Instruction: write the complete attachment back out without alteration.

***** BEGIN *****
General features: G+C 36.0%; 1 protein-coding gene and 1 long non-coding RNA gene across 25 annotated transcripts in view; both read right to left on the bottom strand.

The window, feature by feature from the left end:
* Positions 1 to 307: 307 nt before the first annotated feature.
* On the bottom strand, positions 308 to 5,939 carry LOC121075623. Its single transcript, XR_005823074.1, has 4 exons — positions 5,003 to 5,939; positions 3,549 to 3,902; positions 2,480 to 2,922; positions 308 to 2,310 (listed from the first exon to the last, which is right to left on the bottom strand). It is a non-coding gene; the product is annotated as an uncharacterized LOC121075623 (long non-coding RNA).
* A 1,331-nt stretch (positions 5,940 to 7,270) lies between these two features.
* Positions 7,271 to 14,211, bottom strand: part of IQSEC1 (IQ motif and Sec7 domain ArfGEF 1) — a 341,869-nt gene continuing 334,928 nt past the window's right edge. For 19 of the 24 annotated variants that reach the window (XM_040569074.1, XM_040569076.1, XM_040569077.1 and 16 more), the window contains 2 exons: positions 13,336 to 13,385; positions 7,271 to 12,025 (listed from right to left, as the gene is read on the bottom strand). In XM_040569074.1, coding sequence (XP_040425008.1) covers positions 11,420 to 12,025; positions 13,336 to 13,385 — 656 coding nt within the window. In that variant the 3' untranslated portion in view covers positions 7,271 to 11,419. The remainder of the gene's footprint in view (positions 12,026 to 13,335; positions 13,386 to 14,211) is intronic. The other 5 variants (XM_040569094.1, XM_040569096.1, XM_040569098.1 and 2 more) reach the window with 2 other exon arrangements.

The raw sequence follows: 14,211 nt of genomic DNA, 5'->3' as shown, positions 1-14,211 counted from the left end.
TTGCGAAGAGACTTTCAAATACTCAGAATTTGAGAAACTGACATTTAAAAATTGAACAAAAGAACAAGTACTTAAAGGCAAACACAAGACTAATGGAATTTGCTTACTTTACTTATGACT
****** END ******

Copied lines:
General features: G+C 36.0%; 1 protein-coding gene and 1 long non-coding RNA gene across 25 annotated transcripts in view; both read right to left on the bottom strand.

The window, feature by feature from the left end:
* Positions 1 to 307: 307 nt before the first annotated feature.
* On the bottom strand, positions 308 to 5,939 carry LOC121075623. Its single transcript, XR_005823074.1, has 4 exons — positions 5,003 to 5,939; positions 3,549 to 3,902; positions 2,480 to 2,922; positions 308 to 2,310 (listed from the first exon to the last, which is right to left on the bottom strand). It is a non-coding gene; the product is annotated as an uncharacterized LOC121075623 (long non-coding RNA).
* A 1,331-nt stretch (positions 5,940 to 7,270) lies between these two features.
* Positions 7,271 to 14,211, bottom strand: part of IQSEC1 (IQ motif and Sec7 domain ArfGEF 1) — a 341,869-nt gene continuing 334,928 nt past the window's right edge. For 19 of the 24 annotated variants that reach the window (XM_040569074.1, XM_040569076.1, XM_040569077.1 and 16 more), the window contains 2 exons: positions 13,336 to 13,385; positions 7,271 to 12,025 (listed from right to left, as the gene is read on the bottom strand). In XM_040569074.1, coding sequence (XP_040425008.1) covers positions 11,420 to 12,025; positions 13,336 to 13,385 — 656 coding nt within the window. In that variant the 3' untranslated portion in view covers positions 7,271 to 11,419. The remainder of the gene's footprint in view (positions 12,026 to 13,335; positions 13,386 to 14,211) is intronic. The other 5 variants (XM_040569094.1, XM_040569096.1, XM_040569098.1 and 2 more) reach the window with 2 other exon arrangements.

The raw sequence follows: 14,211 nt of genomic DNA, 5'->3' as shown, positions 1-14,211 counted from the left end.
TTGCGAAGAGACTTTCAAATACTCAGAATTTGAGAAACTGACATTTAAAAATTGAACAAAAGAACAAGTACTTAAAGGCAAACACAAGACTAATGGAATTTGCTTACTTTACTTATGACT